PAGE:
Florida DUI Defense Attorney Serving Clients in Orlando and Throughout the State

best DUI lawyer in Florida

A DUI conviction is quite serious.

It can result in the loss of your driver’s license, financial penalties, and even jail time.

When you are facing DUI charges in Florida, know that the state takes alcohol-related traffic offenses seriously.

A DUI conviction will have repercussions far beyond your sentence.

Even a first-time offender can face significant penalties.

At Skubiak & Rivas, P.A., we know that people make mistakes, and we also know that people are wrongly accused of DUIs in Florida.

An experienced criminal traffic lawyer in Florida can get started on your defense today. We have decades of experience handling DUI and other traffic cases.

Did you get a DUI in Florida?

Contact Skubiak & Rivas today for a free, no-obligation case review.

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What Is a DUI Under Florida Law?

When can a Florida driver face driving under the influence of drugs or alcohol (DUI) charges? Florida law (Fla. Stat. § 316.193), defines driving under the influence as a situation in which a person is driving or is in control of a motor vehicle and one of the following is true:

  • The person is under the influence of alcohol, a chemical substance, or a controlled substance such that it impairs their normal faculties;
  • the person has a blood-alcohol concentration (BAC) of 0.08 percent or more; or
  • The person has a breath-alcohol level of 0.08 percent or more.

As you can see, police can charge you with a DUI even if you do not have a blood-alcohol concentration at or above the legal limit. Any behavior that demonstrates a driver’s impairment as a result of alcohol or drug use can result in DUI charges and, ultimately, a DUI conviction.

Penalties for a Florida DUI

The state of Florida takes DUIs very seriously, and there are substantial penalties, which can include the following:

  • First conviction: up to 6 months in jail and a fine of anywhere from $500 to $1,000; and
  • Second conviction: up to 9 months in jail. A fine of anywhere from $1,000 to $2,000. And, the use of an ignition interlock device for at least one year (at the defendant’s expense);
  • Third conviction occurring within 10 years of prior conviction: third-degree felony offense with up to 5 years in prison. Up to 5 years probation and a fine of up to $5,000. Revocation of driver’s license, and the use of an ignition interlock device for at least two years (at the defendant’s expense);
  • Third conviction occurring more than 10 years after the prior conviction: up to 12 months in jail and fine of anywhere from $2,000 to $5,000. Use of an ignition interlock device for at least two years (at the defendant’s expense); and
  • Fourth conviction (regardless of timetable): third-degree felony offense that can include up to 5 years in prison. Up to 5 years probation, a fine of up to $5,000, revocation of driver’s license. Use of an ignition interlock device for at least two years (at the defendant’s expense).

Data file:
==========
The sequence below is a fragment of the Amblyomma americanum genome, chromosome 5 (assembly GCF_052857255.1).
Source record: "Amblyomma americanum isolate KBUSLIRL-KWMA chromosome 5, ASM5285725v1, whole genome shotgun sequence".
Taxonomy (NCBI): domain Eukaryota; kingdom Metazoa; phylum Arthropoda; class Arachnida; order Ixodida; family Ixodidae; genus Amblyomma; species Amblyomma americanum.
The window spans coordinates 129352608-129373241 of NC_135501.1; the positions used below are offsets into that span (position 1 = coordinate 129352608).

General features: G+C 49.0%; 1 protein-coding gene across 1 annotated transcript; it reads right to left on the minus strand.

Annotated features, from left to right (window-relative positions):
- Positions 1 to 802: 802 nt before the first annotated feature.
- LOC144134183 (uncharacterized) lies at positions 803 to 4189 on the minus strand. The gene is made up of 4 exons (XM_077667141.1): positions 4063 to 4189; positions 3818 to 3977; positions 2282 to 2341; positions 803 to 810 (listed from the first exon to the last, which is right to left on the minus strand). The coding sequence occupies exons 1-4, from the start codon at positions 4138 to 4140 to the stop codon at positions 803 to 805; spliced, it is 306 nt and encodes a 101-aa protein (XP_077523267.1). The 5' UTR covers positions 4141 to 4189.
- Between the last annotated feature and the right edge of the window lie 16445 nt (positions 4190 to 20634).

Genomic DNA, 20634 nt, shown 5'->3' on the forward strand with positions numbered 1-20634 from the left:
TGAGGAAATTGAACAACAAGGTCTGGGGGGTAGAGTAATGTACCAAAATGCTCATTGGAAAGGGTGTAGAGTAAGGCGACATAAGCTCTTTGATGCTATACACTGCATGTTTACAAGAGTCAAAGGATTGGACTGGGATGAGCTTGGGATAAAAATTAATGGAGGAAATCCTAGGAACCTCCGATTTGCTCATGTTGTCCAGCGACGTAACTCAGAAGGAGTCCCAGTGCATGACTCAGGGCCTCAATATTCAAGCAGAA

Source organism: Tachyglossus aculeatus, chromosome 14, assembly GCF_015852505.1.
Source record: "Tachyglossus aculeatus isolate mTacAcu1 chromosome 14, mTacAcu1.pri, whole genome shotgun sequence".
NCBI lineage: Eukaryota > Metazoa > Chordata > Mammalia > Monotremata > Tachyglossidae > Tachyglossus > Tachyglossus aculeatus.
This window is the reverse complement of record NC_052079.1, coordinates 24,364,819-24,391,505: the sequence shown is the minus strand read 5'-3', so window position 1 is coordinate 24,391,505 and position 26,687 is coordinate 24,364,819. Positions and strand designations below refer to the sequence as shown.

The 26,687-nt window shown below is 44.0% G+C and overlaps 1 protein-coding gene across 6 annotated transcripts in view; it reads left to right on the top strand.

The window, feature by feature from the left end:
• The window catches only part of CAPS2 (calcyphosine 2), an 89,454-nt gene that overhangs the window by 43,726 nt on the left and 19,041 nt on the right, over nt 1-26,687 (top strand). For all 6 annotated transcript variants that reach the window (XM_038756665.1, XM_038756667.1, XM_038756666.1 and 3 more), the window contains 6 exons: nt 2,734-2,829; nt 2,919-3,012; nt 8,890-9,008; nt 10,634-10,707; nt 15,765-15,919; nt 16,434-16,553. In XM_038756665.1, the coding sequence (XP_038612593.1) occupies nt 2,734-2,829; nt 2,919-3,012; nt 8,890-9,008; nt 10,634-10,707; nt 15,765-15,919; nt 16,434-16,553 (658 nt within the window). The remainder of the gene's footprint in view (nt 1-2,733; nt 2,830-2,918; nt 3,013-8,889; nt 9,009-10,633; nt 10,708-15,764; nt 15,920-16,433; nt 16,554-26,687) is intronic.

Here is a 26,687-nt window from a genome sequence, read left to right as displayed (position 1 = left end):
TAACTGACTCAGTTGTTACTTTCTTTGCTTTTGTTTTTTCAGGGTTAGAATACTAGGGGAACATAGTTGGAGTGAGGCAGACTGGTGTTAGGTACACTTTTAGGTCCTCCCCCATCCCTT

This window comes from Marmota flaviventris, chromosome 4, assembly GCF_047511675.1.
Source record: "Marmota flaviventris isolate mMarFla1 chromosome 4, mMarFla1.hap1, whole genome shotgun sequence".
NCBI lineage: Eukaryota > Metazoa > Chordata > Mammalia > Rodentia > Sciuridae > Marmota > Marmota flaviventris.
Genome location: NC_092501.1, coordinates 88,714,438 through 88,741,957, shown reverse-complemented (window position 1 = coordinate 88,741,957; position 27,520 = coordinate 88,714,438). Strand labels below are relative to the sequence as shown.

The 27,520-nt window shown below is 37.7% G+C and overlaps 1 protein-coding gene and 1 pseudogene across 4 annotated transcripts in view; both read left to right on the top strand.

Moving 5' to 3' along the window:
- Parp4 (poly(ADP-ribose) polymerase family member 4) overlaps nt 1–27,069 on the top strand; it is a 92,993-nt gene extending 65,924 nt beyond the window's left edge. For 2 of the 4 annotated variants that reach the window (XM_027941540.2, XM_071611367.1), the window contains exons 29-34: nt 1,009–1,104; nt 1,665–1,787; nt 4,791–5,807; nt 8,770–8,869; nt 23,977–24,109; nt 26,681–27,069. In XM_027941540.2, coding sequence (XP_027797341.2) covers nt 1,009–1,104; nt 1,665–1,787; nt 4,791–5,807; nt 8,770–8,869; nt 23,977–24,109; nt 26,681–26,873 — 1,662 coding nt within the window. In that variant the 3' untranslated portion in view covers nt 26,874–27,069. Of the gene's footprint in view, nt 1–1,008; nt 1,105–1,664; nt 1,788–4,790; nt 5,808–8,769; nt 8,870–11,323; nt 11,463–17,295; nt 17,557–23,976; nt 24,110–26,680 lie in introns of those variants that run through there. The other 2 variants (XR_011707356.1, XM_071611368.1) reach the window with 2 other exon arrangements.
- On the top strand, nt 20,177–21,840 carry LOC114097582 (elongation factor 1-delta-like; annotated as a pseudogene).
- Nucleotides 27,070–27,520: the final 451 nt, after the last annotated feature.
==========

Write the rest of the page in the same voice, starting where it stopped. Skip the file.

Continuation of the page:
These penalties are for DUIs with no property damage and no bodily injury. When drunk driving results in property damage or bodily injury, the penalties are much more severe:

  • Damage to property: first-degree misdemeanor. Can result in up to 1 year in jail, 1 year of probation, and a fine of up to $1,000;
  • Serious bodily injury: third-degree felony. Can result in penalties of up to 5 years in prison, up to 5 years of probation, and a fine of up to $5,000;
  • Death of a human being or unborn child: DUI manslaughter. Can be either a second-degree felony or a first-degree felony depending upon the specific facts of the case. Second-degree felony can result in up to 15 years in prison and a fine of up to $10,000. A first-degree felony can result in up to 30 years in prison and a fine of up to $10,000).

What Is the Penalty for a First-Time DUI in Florida?

First-time DUI offenders typically face less serious consequences. However, the punishment for a first-time DUI depends on the facts and circumstances of each case.

For a person convicted of DUI with a BAC of .08% or higher with no property damage or bodily injury, the offender usually must pay a fine between $500 and $1,000.

Florida law requires judges to place all first-time DUI offenders on probation. Normally the probation will last between six months and one year. First-time offenders also must complete at least 50 hours of community service.

Underage DUI

A person under the age of 21 may not have a BAC higher than .02% while driving a vehicle. An underage DUI conviction will result in license suspension and other possible penalties.

First-time offenders face a license suspension of up to 6 months. Second-time offenders will lose their license for one year. If you refuse to take a breathalyzer test, your license will be suspended for 1 year. A second-time offender will lose their license for 18 months.

What If I Drive with a Suspended License? 

Florida imposes harsh penalties for drivers with underage DUI convictions who drive under a suspended license. 

For first-time offenders, penalties include:

  • A second-degree misdemeanor charge,
  • A fine of up to $500, and
  • Up to 60 days in jail. 

Second-time offenders face even harsher penalties. These include: